Lawrence school district analyzes former Broken Arrow and Pinckney students’ attendance, behavior 

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Attendance and behavior issues among students who transferred from the now-closed Pinckney and Broken Arrow elementary schools last year have improved, a district administrator told the school board Wednesday. 

The board in March 2023 voted to close Pinckney and Broken Arrow elementary schools as part of budget cuts.

Community members, many pleading with the board to keep schools open, spoke at meetings and open forums leading up to the decision. Data and projections show the district’s student enrollment is down this year and will continue to decrease, and some families have pointed to school closures and other budget cuts as reasons why students have left.

One way the district hoped to analyze the impact was to observe attendance and behavior of students who attended Broken Arrow and Pinckney in 2022-23. Chief Academic Officer Patrick Kelly reported findings to school board members during their meeting Wednesday. 

Although attendance among all elementary and middle school students has overall improved from last year to this year, Kelly said. This data set focused on Pinckney and Broken Arrow transfers.

“So just as we dive into it, there’s a way to look at this data that says one school was bad and one was good,” Kelly said. “That’s not what this is. This is just frequency and some data to look at here.”

Included in the data set were 402 students — 66 in middle school and 336 in elementary school, the agenda item says. The district collected data from between Aug. 1 and Feb. 28 for the 2022-23 and 2023-24 school years. 

According to the report, Pinckney and Broken Arrow students who transferred to another elementary school or moved on to one of the four middle schools were absent less during the 2023-24 year at their current schools compared to the 2022-23 year at their previous schools.

Recorded behavior incidents involving former Pinckney and Broken Arrow kindergarten through fourth graders dropped to 33 in 2023-24 from 70 in 2022-23.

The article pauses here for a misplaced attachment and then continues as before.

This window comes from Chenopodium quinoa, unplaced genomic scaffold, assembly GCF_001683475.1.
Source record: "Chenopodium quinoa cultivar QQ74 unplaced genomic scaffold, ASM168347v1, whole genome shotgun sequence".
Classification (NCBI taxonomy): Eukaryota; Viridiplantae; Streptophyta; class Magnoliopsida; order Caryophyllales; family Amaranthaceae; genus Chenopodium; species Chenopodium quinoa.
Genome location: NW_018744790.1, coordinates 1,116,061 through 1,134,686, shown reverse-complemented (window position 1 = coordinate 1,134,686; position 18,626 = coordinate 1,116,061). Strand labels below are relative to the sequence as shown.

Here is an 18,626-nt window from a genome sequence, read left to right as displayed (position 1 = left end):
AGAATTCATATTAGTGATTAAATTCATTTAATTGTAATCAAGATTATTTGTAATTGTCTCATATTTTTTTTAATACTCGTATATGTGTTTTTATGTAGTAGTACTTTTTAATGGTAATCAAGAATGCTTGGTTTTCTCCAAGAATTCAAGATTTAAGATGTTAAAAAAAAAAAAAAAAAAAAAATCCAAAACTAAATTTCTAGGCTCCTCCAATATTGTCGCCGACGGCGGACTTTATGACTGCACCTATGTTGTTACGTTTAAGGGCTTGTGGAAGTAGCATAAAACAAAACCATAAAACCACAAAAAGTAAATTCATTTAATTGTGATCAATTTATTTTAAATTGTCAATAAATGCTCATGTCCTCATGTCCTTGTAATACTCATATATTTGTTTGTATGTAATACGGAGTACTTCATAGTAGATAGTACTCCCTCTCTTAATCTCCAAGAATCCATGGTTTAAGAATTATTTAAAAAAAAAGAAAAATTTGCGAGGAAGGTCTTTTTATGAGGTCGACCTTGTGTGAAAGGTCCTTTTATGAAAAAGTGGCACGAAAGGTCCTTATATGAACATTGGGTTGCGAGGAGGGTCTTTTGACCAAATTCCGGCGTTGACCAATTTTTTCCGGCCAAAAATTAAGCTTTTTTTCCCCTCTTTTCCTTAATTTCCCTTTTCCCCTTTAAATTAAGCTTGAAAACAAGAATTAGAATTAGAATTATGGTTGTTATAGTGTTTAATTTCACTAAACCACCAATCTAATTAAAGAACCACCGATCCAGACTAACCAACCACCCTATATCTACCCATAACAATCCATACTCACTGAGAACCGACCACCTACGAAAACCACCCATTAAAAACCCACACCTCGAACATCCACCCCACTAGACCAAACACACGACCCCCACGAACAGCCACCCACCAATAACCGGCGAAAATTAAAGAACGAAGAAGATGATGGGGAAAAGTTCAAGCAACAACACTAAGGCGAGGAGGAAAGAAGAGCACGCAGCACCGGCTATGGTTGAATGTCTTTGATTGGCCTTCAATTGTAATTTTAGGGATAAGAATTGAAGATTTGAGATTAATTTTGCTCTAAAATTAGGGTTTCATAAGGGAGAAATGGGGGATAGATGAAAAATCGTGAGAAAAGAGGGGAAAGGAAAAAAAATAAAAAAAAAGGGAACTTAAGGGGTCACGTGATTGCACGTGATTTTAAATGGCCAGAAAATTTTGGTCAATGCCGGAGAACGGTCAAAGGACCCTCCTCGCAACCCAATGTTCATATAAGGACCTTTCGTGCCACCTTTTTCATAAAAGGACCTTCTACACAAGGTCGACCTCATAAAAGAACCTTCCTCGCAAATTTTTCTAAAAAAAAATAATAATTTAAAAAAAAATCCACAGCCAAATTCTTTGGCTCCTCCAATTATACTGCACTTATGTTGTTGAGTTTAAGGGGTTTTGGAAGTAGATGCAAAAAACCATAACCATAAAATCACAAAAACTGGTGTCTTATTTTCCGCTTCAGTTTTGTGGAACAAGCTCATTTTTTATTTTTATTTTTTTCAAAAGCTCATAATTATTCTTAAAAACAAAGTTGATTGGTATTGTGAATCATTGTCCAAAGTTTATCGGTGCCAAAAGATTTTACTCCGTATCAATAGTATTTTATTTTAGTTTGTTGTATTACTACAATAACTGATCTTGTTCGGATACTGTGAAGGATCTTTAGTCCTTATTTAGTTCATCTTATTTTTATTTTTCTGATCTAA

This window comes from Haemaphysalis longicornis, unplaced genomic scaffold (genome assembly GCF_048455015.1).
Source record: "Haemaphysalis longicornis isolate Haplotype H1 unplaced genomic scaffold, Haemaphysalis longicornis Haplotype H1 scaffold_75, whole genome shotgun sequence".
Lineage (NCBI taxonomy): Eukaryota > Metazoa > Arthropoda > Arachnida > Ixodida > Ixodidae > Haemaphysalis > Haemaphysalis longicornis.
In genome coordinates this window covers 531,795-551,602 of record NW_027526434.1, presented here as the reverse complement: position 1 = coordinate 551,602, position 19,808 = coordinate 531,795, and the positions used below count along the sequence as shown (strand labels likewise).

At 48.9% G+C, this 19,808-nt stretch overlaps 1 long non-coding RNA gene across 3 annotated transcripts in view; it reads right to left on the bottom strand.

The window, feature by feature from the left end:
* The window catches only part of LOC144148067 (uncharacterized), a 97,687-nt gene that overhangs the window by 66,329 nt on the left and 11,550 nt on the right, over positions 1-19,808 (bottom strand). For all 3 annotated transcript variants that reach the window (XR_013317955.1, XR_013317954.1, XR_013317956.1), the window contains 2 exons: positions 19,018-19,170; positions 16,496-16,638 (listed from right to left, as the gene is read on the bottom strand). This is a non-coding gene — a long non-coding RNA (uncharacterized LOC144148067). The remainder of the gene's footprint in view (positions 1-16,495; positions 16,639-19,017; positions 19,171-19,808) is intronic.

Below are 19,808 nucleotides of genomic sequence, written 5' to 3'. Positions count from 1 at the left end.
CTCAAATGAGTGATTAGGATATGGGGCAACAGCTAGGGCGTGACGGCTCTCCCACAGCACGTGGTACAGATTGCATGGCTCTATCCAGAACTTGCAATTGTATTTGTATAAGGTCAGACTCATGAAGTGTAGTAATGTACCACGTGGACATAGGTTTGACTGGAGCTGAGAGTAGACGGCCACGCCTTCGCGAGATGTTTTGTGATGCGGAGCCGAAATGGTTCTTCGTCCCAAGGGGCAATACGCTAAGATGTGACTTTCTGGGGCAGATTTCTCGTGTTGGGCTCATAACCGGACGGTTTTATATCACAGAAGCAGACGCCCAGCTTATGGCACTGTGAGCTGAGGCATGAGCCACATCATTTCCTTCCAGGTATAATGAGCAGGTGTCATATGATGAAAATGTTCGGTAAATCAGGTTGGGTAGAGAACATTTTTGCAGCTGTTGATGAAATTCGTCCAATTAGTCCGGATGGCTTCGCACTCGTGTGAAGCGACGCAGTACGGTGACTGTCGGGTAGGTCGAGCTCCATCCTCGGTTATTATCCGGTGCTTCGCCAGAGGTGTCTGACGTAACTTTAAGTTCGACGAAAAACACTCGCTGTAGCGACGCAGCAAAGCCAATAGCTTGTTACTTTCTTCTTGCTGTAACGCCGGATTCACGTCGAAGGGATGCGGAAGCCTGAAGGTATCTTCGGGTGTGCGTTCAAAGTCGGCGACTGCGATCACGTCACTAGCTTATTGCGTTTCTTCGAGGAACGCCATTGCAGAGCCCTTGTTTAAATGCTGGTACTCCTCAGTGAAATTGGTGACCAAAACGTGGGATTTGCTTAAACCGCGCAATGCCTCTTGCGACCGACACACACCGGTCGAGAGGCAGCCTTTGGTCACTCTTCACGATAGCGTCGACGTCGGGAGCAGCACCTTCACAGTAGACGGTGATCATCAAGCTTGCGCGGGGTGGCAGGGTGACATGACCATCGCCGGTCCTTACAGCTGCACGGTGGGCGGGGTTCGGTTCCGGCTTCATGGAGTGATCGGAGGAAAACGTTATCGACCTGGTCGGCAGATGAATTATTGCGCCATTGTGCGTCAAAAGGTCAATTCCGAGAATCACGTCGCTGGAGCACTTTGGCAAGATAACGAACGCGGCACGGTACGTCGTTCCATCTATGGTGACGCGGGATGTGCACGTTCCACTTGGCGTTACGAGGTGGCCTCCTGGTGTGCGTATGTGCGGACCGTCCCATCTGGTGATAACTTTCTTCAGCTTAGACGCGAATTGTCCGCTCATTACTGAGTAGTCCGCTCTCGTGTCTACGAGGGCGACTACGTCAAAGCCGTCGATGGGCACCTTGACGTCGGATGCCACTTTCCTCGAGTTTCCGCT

Fifth grade students saw a spike in a category called “teachable moments,” but Kelly supposed that’s normal for that stage where they’re heading to middle school.

However, it’s important to note that the study only includes attendance and behavior reports teachers entered into PowerSchool, the districtwide online portal, Kelly pointed out. He said teachers have “significant latitude” to determine what gets entered.

“This report does not represent all of the behaviors that have occurred — only what is entered,” he said.

Within the data set, the number of kindergarten through eighth grade students with no absence issues increased by 44%. Chronic absenteeism, defined as missing 10% or more of school days due to absence for any reason, decreased by 28% within that group. 


Breaking the data down further, the number of elementary students in kindergarten through fourth grade with no absence issues increased by 44%, and chronic absenteeism decreased by 29%. Fifth graders — who comprised 16% of students in the data set — with no absence issues increased by 62%, and chronic absenteeism decreased by 23%.

In addition to overall improved attendance, the number of students in the data set who received in-school suspensions and out-of-school suspensions has decreased. Kelly said in his discussions with elementary school principals, they said the beginning of the 2023-24 school year was “rough” as everyone had to get acclimated but that they eventually saw growth. 

Kelly credited the teamwork and communication between staff, students and families to help Pinckney and Broken Arrow students transition.

“We really worked hard — our elementary principals and middle school principals really communicating about how we can welcome these students in,” Kelly said. “We also have to express a ton of gratitude to our parents. We asked them to change transportation plans; we asked them to meet new protocols that are happening in a building — how it might have been done at Broken Arrow might not have been the same way it was done at Schwegler; we had to meet new people. And so all of that is the great work done by our families, our students and our staff.”

View the report attached to the item on Wednesday’s meeting agenda on BoardDocs.

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Maya Hodison (she/her), equity reporter, can be reached at mhodison (at) lawrencekstimes (dot) com. Read more of her work for the Times here. Check out her staff bio here.

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